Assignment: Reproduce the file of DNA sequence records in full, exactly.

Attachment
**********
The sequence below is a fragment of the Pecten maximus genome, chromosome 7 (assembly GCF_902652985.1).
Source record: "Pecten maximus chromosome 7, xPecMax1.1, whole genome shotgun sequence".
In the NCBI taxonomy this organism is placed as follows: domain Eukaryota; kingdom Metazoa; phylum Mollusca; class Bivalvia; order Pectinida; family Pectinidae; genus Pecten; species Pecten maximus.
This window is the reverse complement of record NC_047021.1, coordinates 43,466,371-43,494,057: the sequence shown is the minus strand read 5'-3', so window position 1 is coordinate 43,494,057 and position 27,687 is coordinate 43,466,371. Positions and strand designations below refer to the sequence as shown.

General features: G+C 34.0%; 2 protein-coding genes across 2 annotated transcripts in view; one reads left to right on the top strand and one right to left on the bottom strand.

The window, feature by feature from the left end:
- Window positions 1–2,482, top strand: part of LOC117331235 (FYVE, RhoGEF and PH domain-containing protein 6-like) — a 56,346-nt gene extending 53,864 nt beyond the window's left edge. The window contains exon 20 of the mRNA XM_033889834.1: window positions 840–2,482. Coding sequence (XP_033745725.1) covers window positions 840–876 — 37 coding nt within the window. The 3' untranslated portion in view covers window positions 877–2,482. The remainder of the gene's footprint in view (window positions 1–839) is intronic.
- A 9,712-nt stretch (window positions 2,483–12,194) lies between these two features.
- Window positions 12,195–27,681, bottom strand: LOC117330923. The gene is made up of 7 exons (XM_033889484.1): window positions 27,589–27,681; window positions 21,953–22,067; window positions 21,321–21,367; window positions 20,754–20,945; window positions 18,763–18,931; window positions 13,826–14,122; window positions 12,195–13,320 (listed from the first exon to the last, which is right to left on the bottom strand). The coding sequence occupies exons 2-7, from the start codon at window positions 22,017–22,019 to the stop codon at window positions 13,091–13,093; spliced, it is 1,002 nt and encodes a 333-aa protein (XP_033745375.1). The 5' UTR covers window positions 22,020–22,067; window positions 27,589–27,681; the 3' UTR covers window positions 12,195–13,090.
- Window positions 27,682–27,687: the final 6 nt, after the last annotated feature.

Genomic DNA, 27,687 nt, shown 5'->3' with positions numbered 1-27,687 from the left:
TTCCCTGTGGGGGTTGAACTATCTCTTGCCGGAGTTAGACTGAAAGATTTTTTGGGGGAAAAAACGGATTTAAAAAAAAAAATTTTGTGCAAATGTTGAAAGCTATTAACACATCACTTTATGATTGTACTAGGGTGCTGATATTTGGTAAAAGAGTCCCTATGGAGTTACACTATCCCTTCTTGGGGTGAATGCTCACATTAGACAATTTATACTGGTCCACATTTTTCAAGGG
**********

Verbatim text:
The sequence below is a fragment of the Pecten maximus genome, chromosome 7 (assembly GCF_902652985.1).
Source record: "Pecten maximus chromosome 7, xPecMax1.1, whole genome shotgun sequence".
In the NCBI taxonomy this organism is placed as follows: domain Eukaryota; kingdom Metazoa; phylum Mollusca; class Bivalvia; order Pectinida; family Pectinidae; genus Pecten; species Pecten maximus.
This window is the reverse complement of record NC_047021.1, coordinates 43,466,371-43,494,057: the sequence shown is the minus strand read 5'-3', so window position 1 is coordinate 43,494,057 and position 27,687 is coordinate 43,466,371. Positions and strand designations below refer to the sequence as shown.

General features: G+C 34.0%; 2 protein-coding genes across 2 annotated transcripts in view; one reads left to right on the top strand and one right to left on the bottom strand.

The window, feature by feature from the left end:
- Window positions 1–2,482, top strand: part of LOC117331235 (FYVE, RhoGEF and PH domain-containing protein 6-like) — a 56,346-nt gene extending 53,864 nt beyond the window's left edge. The window contains exon 20 of the mRNA XM_033889834.1: window positions 840–2,482. Coding sequence (XP_033745725.1) covers window positions 840–876 — 37 coding nt within the window. The 3' untranslated portion in view covers window positions 877–2,482. The remainder of the gene's footprint in view (window positions 1–839) is intronic.
- A 9,712-nt stretch (window positions 2,483–12,194) lies between these two features.
- Window positions 12,195–27,681, bottom strand: LOC117330923. The gene is made up of 7 exons (XM_033889484.1): window positions 27,589–27,681; window positions 21,953–22,067; window positions 21,321–21,367; window positions 20,754–20,945; window positions 18,763–18,931; window positions 13,826–14,122; window positions 12,195–13,320 (listed from the first exon to the last, which is right to left on the bottom strand). The coding sequence occupies exons 2-7, from the start codon at window positions 22,017–22,019 to the stop codon at window positions 13,091–13,093; spliced, it is 1,002 nt and encodes a 333-aa protein (XP_033745375.1). The 5' UTR covers window positions 22,020–22,067; window positions 27,589–27,681; the 3' UTR covers window positions 12,195–13,090.
- Window positions 27,682–27,687: the final 6 nt, after the last annotated feature.

Genomic DNA, 27,687 nt, shown 5'->3' with positions numbered 1-27,687 from the left:
TTCCCTGTGGGGGTTGAACTATCTCTTGCCGGAGTTAGACTGAAAGATTTTTTGGGGGAAAAAACGGATTTAAAAAAAAAAATTTTGTGCAAATGTTGAAAGCTATTAACACATCACTTTATGATTGTACTAGGGTGCTGATATTTGGTAAAAGAGTCCCTATGGAGTTACACTATCCCTTCTTGGGGTGAATGCTCACATTAGACAATTTATACTGGTCCACATTTTTCAAGGG